Creating the right UX for a tool where you need to capture and manage data can be very difficult. That’s especially true if you have some data in a table, and other data is in a text block. It can be very difficult to figure out how to properly align specific content, especially things like numerical values, currency amounts etch.
Thankfully, there are some best practices to focus on when it comes to data table cell content alignment, as you will notice below.
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The ideal way to perform cell content alignment
After considerable research, we at UX Pickle have shortlisted a very precise and specific system to help you align table data:
- If the column is text, then you should align it to the left.
- However, if the column has a number + unit or just a number, then you align it to the right, just like you would in Microsoft Excel.
- If you have a multi-part value that’s separated via a common separator, you can align using a separator.
- Another thing you can do is to align titles with data.
It’s a system that helps better optimize your data readability, while also making it easier to manage and access as well. It’s important to ensure that once you start using such an alignment system, you stick to it in order to maintain consistency. That will make it much simpler for you to adapt everything and the results as a whole will be second to none.
Always follow the alignment rules
You should stick to the guidelines and ensure that text is left-aligned, whereas numerical data stays aligned to the right. Another important aspect to follow here is that you also want to have the header aligned with your data. So if you have a text-based header, align it to the left. If it’s just comprised of numbers, align it to the right.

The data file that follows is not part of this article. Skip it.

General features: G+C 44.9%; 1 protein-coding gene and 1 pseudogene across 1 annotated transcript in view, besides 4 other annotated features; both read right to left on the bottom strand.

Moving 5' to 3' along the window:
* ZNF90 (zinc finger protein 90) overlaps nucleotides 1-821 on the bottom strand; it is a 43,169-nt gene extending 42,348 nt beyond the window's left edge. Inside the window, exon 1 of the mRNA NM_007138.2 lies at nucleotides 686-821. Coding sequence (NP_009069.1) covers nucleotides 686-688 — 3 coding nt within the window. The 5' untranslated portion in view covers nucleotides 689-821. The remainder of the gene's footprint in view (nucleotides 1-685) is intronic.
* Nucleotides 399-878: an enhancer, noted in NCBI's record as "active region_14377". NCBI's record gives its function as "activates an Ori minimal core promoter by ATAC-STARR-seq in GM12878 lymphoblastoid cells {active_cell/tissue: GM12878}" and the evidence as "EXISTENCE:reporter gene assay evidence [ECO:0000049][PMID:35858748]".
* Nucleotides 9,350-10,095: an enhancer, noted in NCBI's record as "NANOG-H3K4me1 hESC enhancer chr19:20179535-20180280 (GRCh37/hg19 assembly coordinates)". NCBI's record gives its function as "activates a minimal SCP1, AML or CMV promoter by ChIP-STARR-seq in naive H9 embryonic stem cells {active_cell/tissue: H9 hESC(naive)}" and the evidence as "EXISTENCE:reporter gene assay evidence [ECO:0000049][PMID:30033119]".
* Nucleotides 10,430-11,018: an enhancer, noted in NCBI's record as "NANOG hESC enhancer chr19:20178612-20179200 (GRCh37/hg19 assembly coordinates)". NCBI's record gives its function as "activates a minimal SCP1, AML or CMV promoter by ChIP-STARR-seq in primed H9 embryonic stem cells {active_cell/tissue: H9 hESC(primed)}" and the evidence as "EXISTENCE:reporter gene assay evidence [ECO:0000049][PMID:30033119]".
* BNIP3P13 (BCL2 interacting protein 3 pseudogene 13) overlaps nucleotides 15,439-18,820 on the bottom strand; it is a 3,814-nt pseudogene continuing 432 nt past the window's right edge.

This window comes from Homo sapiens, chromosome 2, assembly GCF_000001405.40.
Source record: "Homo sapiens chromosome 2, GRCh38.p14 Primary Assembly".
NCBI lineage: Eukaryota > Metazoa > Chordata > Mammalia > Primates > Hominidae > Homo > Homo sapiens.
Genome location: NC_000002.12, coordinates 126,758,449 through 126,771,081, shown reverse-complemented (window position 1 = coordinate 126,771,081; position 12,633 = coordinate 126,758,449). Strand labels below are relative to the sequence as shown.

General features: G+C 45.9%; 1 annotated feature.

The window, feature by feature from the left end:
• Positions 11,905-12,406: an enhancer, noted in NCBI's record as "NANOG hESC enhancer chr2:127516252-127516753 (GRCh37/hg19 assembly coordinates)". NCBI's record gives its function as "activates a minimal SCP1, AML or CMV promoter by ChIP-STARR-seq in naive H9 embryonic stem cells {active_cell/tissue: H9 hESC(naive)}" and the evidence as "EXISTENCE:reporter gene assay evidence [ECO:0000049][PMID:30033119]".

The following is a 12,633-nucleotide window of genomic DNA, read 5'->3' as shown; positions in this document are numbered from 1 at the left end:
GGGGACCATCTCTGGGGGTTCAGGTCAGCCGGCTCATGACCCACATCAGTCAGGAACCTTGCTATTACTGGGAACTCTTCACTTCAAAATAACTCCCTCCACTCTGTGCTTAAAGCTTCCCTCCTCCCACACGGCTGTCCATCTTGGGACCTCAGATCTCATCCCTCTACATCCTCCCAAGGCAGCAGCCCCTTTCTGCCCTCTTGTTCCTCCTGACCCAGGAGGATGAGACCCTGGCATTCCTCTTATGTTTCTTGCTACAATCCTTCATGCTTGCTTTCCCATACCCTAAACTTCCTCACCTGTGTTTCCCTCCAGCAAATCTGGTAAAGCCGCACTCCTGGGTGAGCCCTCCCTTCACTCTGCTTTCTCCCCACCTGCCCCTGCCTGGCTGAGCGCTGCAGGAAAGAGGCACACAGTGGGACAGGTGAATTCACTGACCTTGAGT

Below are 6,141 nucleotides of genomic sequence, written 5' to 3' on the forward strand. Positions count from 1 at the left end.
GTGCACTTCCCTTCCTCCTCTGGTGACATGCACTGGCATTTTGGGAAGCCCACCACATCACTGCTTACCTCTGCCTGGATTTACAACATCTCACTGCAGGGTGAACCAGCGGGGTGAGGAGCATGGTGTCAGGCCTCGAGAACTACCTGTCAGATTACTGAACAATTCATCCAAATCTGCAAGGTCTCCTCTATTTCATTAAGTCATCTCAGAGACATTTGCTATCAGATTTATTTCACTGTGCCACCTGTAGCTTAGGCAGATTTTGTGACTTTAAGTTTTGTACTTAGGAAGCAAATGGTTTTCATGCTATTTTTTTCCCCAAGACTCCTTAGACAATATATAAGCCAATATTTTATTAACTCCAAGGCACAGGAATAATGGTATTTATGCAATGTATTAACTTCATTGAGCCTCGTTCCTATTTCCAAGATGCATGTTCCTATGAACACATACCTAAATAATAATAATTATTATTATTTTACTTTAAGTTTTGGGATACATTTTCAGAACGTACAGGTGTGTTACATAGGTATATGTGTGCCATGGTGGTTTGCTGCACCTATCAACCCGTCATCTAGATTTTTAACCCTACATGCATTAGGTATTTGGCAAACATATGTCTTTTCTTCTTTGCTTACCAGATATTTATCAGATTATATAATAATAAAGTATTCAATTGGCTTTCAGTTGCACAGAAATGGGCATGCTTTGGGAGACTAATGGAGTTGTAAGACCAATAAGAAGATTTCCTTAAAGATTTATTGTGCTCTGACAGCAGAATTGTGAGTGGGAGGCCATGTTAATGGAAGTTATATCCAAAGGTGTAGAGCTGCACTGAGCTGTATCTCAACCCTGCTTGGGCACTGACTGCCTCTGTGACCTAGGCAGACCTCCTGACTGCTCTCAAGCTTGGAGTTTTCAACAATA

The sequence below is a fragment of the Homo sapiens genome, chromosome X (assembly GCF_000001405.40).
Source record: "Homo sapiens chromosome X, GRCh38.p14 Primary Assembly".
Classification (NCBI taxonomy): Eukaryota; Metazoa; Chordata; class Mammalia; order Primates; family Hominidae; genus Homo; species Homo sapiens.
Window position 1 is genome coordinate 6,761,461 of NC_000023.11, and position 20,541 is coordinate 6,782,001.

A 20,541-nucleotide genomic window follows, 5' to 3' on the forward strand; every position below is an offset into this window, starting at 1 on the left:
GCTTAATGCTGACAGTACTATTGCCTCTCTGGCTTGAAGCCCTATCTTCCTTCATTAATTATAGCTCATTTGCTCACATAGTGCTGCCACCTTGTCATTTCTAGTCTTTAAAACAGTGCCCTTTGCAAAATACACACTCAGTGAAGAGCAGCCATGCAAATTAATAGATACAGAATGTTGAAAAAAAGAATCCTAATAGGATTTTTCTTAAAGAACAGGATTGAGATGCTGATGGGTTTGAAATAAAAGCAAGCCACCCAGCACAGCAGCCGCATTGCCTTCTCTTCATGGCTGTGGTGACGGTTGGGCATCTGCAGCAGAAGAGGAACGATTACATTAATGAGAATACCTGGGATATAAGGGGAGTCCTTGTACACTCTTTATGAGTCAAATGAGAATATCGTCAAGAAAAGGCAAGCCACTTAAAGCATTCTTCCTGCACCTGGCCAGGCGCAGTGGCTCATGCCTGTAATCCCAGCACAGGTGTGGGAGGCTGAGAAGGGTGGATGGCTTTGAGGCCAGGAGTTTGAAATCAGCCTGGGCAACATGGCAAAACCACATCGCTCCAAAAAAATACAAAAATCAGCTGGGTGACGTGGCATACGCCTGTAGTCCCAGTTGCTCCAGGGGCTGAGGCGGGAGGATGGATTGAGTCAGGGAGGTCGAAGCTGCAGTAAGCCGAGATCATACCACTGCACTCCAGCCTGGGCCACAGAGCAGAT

The recommended option here is to not use center alignment, unless it is an element like a checkbox or star rating. For text or numerical data, doing so makes it harder to scan entries, not to mention you need more graphical elements and dividers.
Another thing you want to do is to maintain the number of the significant figures consistent. So, if you use 3 digits after a decimal, stick to that throughout. Ideally, you want to have fewer sig figs if possible. Doing that will just better optimize your alignment process and solve any problems that might arise.
You need to keep in mind that whenever you align the data points in your table, you don’t need any rules. You can however keep them if you want to have less space between the elements. Rules should be light because adding too many of them will make data scanning a lot harder. You need to make things easier, so having fewer rules can make a difference.
Speaking of that, you also want to avoid adding backgrounds. Sure, some might say that using backgrounds makes it easy to highlight and align data. The problem here is that if you use colors, that might end up making the table harder to read. Keeping the table monochromatic reduces the chances of dealing with an error, and it’s stuff like that you need to focus on.
As you can see, there are many different rules to focus on when it comes to aligning cell content and making it easier to read. We recommend using all these tips and tricksto optimize your tables and make them more presentable and easier to use!
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